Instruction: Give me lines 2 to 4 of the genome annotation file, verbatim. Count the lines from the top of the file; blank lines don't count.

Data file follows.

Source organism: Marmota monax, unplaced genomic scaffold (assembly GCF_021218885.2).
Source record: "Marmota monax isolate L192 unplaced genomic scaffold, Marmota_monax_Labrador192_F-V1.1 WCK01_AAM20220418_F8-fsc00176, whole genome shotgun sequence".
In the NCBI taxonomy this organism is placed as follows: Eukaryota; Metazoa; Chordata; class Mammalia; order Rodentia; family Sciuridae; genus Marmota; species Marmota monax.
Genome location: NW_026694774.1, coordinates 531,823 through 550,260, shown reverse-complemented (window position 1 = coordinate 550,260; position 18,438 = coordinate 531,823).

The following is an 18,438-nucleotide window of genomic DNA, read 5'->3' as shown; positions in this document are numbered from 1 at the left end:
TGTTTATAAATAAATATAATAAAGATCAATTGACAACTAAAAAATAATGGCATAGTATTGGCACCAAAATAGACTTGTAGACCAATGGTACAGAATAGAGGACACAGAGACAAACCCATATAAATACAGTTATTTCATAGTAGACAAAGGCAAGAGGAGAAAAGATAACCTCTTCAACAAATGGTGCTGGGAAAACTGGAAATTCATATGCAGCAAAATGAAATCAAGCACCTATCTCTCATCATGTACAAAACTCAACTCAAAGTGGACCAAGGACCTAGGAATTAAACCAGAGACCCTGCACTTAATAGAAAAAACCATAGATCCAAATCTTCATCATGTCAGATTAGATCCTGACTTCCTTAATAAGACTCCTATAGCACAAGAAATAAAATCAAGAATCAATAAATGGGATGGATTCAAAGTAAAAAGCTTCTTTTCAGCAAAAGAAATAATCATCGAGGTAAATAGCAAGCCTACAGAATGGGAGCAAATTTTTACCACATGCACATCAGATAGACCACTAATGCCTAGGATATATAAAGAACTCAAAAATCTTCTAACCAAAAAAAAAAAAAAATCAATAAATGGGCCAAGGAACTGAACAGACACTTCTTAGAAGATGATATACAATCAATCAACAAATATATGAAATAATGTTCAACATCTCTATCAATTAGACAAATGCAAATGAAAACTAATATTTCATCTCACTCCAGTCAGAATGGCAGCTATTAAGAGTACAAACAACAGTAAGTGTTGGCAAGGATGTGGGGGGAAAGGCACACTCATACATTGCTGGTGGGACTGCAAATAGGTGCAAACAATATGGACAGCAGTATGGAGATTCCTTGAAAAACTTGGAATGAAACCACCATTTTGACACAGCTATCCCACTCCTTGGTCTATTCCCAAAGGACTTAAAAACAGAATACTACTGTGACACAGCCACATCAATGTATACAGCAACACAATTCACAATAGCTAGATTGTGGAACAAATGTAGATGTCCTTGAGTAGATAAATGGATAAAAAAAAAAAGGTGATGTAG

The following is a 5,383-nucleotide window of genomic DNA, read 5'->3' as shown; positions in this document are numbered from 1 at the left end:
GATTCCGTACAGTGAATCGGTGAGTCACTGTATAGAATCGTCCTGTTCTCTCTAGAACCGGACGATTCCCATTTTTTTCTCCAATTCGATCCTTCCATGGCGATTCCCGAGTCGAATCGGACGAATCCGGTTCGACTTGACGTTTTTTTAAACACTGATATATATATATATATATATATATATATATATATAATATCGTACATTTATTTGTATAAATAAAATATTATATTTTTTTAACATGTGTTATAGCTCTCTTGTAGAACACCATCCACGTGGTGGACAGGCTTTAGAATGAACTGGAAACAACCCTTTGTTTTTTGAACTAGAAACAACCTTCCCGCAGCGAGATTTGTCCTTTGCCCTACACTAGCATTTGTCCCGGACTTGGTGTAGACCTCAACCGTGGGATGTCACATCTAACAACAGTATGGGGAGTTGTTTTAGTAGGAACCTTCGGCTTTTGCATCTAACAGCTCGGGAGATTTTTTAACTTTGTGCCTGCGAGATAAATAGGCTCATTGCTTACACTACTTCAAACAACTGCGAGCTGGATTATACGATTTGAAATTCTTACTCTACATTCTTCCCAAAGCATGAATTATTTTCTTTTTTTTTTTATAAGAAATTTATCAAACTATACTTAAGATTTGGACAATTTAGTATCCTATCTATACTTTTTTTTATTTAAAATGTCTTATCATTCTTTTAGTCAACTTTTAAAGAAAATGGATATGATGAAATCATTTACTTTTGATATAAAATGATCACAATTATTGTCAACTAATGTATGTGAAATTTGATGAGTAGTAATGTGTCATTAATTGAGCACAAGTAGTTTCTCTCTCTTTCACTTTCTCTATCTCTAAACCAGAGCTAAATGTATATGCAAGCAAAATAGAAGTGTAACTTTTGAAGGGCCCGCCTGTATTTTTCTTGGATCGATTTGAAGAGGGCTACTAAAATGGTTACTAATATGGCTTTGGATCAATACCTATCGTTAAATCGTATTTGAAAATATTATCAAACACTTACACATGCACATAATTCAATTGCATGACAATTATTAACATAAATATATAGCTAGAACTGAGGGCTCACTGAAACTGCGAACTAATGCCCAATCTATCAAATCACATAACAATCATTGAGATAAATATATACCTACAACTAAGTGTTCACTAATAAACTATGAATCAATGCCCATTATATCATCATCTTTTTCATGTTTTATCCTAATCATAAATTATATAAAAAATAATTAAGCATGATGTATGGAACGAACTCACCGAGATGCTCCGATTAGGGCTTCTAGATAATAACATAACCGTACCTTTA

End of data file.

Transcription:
Source record: "Marmota monax isolate L192 unplaced genomic scaffold, Marmota_monax_Labrador192_F-V1.1 WCK01_AAM20220418_F8-fsc00176, whole genome shotgun sequence".
In the NCBI taxonomy this organism is placed as follows: Eukaryota; Metazoa; Chordata; class Mammalia; order Rodentia; family Sciuridae; genus Marmota; species Marmota monax.
Genome location: NW_026694774.1, coordinates 531,823 through 550,260, shown reverse-complemented (window position 1 = coordinate 550,260; position 18,438 = coordinate 531,823).